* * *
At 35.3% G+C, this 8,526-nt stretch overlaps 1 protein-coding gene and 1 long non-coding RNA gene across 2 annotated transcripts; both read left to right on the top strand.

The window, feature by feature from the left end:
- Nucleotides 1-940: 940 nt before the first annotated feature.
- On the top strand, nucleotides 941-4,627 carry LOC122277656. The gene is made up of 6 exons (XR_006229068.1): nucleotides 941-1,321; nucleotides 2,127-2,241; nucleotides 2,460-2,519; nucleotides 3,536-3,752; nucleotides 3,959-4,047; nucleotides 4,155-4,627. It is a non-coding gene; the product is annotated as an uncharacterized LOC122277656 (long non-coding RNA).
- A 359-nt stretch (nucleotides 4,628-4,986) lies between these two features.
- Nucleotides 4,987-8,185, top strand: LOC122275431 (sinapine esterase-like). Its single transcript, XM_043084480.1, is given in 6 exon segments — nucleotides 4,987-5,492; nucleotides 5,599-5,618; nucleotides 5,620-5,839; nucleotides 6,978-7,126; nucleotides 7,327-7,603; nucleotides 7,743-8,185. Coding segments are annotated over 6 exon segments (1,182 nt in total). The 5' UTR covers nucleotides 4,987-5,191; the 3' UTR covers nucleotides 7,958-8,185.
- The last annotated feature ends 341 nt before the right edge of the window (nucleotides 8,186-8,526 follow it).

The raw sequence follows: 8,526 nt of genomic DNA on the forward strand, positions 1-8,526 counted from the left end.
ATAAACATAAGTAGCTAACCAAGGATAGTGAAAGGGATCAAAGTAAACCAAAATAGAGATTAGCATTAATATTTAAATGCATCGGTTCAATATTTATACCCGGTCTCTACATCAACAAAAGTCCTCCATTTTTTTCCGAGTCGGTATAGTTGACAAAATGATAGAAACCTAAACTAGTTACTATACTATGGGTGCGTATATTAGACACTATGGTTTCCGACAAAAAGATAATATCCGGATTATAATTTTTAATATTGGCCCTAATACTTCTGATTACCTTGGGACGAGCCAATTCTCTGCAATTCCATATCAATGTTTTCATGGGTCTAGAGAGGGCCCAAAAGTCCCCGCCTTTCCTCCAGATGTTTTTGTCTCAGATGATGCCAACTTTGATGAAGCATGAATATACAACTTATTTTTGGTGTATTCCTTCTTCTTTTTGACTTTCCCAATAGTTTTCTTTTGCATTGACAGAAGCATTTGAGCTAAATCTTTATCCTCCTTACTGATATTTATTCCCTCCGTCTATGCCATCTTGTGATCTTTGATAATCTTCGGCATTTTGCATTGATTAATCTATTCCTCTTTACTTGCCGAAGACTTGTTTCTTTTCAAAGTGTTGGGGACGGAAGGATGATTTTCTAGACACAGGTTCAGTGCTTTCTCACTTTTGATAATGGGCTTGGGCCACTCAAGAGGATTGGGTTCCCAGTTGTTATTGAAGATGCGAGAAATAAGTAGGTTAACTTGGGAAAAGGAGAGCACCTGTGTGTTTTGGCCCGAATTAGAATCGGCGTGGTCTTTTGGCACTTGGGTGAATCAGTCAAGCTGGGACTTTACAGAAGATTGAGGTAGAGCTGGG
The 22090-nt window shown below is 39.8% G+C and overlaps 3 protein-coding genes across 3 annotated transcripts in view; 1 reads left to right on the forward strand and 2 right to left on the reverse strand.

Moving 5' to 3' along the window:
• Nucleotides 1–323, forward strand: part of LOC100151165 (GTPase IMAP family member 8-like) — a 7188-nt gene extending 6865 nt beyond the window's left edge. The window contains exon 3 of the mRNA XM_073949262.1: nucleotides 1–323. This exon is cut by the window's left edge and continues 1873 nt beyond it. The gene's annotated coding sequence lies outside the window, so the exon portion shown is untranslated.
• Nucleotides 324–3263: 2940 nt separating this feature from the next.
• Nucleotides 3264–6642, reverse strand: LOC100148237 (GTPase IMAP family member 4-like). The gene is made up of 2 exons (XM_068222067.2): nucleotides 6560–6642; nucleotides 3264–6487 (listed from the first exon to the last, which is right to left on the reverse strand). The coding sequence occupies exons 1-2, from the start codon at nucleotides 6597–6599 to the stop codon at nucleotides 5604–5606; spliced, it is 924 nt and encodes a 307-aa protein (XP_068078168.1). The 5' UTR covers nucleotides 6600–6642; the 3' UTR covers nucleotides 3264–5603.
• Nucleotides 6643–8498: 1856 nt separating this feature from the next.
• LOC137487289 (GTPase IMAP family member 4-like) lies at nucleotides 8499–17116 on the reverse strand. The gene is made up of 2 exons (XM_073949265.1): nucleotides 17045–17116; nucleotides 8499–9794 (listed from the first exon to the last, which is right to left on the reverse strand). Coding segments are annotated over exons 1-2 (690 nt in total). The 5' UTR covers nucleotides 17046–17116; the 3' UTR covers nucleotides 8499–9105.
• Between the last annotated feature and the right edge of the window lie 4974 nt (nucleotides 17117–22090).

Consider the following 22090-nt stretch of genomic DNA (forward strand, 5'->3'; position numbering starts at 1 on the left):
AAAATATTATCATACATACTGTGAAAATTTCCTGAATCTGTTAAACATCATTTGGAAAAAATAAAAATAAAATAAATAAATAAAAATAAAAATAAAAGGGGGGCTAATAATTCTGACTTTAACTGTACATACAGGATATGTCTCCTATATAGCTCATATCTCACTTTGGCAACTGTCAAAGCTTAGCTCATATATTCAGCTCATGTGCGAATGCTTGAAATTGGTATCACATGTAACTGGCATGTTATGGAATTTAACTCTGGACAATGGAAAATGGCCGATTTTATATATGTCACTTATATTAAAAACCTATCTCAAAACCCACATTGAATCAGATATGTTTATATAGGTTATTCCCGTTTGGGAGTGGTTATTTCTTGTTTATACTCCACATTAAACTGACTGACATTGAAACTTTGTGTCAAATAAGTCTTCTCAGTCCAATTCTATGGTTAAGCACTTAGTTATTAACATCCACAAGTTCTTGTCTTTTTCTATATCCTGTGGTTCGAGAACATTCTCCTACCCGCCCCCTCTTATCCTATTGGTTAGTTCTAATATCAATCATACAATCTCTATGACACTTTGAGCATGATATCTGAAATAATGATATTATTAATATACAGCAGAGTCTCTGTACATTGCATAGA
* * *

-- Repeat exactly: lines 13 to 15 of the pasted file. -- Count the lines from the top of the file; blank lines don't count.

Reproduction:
• Nucleotides 324–3263: 2940 nt separating this feature from the next.
• Nucleotides 3264–6642, reverse strand: LOC100148237 (GTPase IMAP family member 4-like). The gene is made up of 2 exons (XM_068222067.2): nucleotides 6560–6642; nucleotides 3264–6487 (listed from the first exon to the last, which is right to left on the reverse strand). The coding sequence occupies exons 1-2, from the start codon at nucleotides 6597–6599 to the stop codon at nucleotides 5604–5606; spliced, it is 924 nt and encodes a 307-aa protein (XP_068078168.1). The 5' UTR covers nucleotides 6600–6642; the 3' UTR covers nucleotides 3264–5603.
• Nucleotides 6643–8498: 1856 nt separating this feature from the next.